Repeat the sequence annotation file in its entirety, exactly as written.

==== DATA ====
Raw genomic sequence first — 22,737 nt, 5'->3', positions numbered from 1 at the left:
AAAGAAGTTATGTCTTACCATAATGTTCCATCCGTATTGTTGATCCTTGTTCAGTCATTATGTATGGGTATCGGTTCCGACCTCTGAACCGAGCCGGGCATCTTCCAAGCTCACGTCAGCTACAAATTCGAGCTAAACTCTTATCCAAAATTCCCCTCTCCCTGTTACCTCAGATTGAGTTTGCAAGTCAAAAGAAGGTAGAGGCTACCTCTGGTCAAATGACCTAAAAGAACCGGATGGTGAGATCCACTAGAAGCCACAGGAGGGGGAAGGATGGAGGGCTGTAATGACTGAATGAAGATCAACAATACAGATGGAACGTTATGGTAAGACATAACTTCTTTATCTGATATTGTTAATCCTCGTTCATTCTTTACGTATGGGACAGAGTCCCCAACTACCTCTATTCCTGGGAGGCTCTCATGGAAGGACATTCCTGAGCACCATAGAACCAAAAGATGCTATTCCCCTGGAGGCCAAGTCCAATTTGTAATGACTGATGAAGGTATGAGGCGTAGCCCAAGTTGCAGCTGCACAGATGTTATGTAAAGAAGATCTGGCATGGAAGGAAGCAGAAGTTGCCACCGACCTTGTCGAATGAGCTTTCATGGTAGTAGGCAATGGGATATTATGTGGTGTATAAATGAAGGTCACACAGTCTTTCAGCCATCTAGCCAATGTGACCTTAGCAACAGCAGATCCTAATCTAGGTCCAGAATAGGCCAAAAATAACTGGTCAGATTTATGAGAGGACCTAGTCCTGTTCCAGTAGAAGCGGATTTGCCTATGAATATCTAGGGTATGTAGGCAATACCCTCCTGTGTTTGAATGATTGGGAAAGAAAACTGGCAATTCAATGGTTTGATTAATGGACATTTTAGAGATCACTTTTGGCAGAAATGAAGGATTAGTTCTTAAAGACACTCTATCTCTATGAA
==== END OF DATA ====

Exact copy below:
Raw genomic sequence first — 22,737 nt, 5'->3', positions numbered from 1 at the left:
AAAGAAGTTATGTCTTACCATAATGTTCCATCCGTATTGTTGATCCTTGTTCAGTCATTATGTATGGGTATCGGTTCCGACCTCTGAACCGAGCCGGGCATCTTCCAAGCTCACGTCAGCTACAAATTCGAGCTAAACTCTTATCCAAAATTCCCCTCTCCCTGTTACCTCAGATTGAGTTTGCAAGTCAAAAGAAGGTAGAGGCTACCTCTGGTCAAATGACCTAAAAGAACCGGATGGTGAGATCCACTAGAAGCCACAGGAGGGGGAAGGATGGAGGGCTGTAATGACTGAATGAAGATCAACAATACAGATGGAACGTTATGGTAAGACATAACTTCTTTATCTGATATTGTTAATCCTCGTTCATTCTTTACGTATGGGACAGAGTCCCCAACTACCTCTATTCCTGGGAGGCTCTCATGGAAGGACATTCCTGAGCACCATAGAACCAAAAGATGCTATTCCCCTGGAGGCCAAGTCCAATTTGTAATGACTGATGAAGGTATGAGGCGTAGCCCAAGTTGCAGCTGCACAGATGTTATGTAAAGAAGATCTGGCATGGAAGGAAGCAGAAGTTGCCACCGACCTTGTCGAATGAGCTTTCATGGTAGTAGGCAATGGGATATTATGTGGTGTATAAATGAAGGTCACACAGTCTTTCAGCCATCTAGCCAATGTGACCTTAGCAACAGCAGATCCTAATCTAGGTCCAGAATAGGCCAAAAATAACTGGTCAGATTTATGAGAGGACCTAGTCCTGTTCCAGTAGAAGCGGATTTGCCTATGAATATCTAGGGTATGTAGGCAATACCCTCCTGTGTTTGAATGATTGGGAAAGAAAACTGGCAATTCAATGGTTTGATTAATGGACATTTTAGAGATCACTTTTGGCAGAAATGAAGGATTAGTTCTTAAAGACACTCTATCTCTATGAA